Hello, Brooklyn.

Thank you all for com­ing. It’s real­ly won­der­ful to be here and to be on a stage with such an illus­tri­ous group of prac­ti­tion­ers and con­cep­tors of won­der­ful things. 

We’re here to dis­cuss a num­ber of pro­found con­cepts. Art, design, futur­ism, pri­va­cy…most of which as a hum­ble tech­nol­o­gist I feel entire­ly under­qual­i­fied to even start to talk about, so I’m glad that I’m backed up by such a great crew of peo­ple here.

While it is daunt­ing to think about these big con­cepts, it is also essen­tial because you know, tech­nol­o­gy is not just com­put­ers. But today that’s what we usu­al­ly mean when we say tech­nol­o­gy. And com­put­ers have gone from being these sort of spe­cial­ist tools that were used in gray rooms by peo­ple who devel­oped eye prob­lems because they were focus­ing on them, to things that we car­ry around with us every day.

Meredith men­tioned sociotech­ni­cal sys­tems. The sociotech­ni­cal sys­tems that we have today are inte­grat­ed so thor­ough­ly into our lives that it’s real­ly become impos­si­ble for most of us to extri­cate the tech­nol­o­gy from the soci­ety. The way in which we com­mu­ni­cate, the way in which we relate to one anoth­er as human beings is through these dig­its, through these ones and zeroes that are fly­ing through the air.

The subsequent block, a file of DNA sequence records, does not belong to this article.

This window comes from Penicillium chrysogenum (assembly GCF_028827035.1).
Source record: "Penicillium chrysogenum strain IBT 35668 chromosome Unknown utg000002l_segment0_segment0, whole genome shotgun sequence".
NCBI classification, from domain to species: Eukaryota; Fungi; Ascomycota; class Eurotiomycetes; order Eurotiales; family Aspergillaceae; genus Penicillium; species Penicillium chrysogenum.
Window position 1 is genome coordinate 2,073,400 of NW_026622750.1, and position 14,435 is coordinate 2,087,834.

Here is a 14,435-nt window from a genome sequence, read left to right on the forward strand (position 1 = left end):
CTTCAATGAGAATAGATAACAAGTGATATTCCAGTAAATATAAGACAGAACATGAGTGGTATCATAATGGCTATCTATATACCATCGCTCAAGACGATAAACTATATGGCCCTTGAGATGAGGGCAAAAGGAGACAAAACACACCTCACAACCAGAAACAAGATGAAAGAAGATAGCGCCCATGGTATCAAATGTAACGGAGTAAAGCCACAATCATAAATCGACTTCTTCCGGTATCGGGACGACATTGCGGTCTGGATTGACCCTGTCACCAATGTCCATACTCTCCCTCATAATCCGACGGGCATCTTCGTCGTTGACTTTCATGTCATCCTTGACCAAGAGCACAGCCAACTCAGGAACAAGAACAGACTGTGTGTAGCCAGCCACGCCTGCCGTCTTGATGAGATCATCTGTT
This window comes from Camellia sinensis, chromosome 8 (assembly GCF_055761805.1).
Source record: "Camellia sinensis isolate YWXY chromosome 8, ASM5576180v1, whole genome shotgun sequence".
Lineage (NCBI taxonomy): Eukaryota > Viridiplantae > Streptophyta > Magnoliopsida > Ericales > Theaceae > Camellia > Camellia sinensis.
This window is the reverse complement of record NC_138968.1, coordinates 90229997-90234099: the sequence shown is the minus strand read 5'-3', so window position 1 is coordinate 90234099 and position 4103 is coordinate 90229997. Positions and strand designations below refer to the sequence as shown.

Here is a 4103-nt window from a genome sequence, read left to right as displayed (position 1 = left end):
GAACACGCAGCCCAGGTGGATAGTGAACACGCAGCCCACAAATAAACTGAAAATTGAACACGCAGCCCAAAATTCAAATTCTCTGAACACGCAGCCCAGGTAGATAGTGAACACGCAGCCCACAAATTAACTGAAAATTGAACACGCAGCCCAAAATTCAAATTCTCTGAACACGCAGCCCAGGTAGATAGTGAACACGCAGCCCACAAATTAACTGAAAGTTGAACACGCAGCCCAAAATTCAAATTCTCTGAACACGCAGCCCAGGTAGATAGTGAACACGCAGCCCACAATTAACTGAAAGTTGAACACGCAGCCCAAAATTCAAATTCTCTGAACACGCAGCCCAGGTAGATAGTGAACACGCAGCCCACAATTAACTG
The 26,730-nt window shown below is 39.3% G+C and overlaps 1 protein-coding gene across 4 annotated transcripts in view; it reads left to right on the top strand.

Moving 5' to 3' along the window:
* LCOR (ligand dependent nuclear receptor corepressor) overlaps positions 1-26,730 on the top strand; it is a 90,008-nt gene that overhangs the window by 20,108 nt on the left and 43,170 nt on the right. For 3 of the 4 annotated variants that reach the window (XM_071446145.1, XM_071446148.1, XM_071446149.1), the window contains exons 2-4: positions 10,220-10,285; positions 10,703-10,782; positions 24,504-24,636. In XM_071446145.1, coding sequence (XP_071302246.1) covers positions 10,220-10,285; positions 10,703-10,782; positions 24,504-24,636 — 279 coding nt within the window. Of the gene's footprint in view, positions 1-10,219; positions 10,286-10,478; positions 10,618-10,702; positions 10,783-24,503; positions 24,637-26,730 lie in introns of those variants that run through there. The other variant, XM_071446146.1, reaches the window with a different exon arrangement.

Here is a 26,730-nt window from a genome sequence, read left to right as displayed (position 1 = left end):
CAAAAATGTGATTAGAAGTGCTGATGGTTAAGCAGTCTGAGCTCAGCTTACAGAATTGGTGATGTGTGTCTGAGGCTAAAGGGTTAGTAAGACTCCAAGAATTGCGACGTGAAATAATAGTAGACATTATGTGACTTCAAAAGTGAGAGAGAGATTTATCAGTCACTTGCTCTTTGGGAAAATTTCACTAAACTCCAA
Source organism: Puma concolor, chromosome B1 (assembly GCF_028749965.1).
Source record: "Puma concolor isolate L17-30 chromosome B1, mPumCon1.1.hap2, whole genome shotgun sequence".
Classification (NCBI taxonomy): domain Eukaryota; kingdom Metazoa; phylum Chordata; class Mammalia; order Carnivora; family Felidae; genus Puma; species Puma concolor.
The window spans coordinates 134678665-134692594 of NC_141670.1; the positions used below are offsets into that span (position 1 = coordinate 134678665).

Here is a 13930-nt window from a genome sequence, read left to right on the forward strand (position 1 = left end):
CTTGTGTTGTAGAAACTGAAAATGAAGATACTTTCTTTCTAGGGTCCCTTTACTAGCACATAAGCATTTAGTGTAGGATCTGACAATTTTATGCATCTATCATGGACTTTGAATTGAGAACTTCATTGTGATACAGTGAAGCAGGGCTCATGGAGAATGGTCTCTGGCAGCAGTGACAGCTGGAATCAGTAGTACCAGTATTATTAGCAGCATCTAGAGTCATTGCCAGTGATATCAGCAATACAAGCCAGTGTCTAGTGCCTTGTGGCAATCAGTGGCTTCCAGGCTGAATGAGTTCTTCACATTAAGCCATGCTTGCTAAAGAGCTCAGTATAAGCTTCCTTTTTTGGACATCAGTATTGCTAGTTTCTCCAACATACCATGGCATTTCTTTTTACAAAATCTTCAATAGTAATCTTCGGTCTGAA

I am priv­i­leged, as a tech­nol­o­gist, to have an under­stand­ing of what those dig­its mean, how they’re con­struct­ed. But that is not some­thing that every­one has access to, and it is some­thing, how­ev­er, that you need right now in order to make sense of the way in which your data is used, the way in which your data is accessed, and it’s some­thing that we as humans have on some lev­el a right to know. You have your data, it belongs to you. It does­n’t belong to the per­son who is man­ag­ing it. It does­n’t belong to the per­son who made your phone. It does­n’t belong to the peo­ple who own the cell tow­ers that are mov­ing the data around. 

So how do we take this right that you have to your data and put it back in your hands, and give you con­trol over it? And how do we do this not just from a tech­no­log­i­cal per­spec­tive (and not just from the per­spec­tive of a pol­i­cy­mak­er who lives in Washington DC or what­ev­er cap­i­tal in what­ev­er coun­try you hap­pen to be in) but how do we do it from a human perspective? 

And that’s what we’re here to talk about tonight. How do we take it out of the pol­i­cy and out of those ones and zeroes, and how do we put it into the emo­tion­al? Into the evoca­tive­ly con­cep­tu­al. Into the creative. 

So, we’re going to tack­le this bun­dle of human­i­ty from frankly a dizzy­ing num­ber of per­spec­tives. We’ve got a lot of peo­ple here who are going to talk to you about it with a lot dif­fer­ent voic­es. But some­thing that I want you to remem­ber is that the con­ver­sa­tion that we’re about to have is only begin­ning here on the stage. We’ve got lots of time after for you, the com­mu­ni­ty that actu­al­ly showed up for an event like this, to con­tin­ue that con­ver­sa­tion with us, with each oth­er, to do it this evening, to do it tomor­row, to do it next week, to do it in the Twittersphere, because this is some­thing that we as a soci­ety need to be address­ing, and some­thing that I’m real­ly thrilled to have you here to be talk­ing about with us tonight.

Thank you very much.

Help Support Open Transcripts

If you found this useful or interesting, please consider supporting the project monthly at Patreon or once via Cash App, or even just sharing the link. Thanks.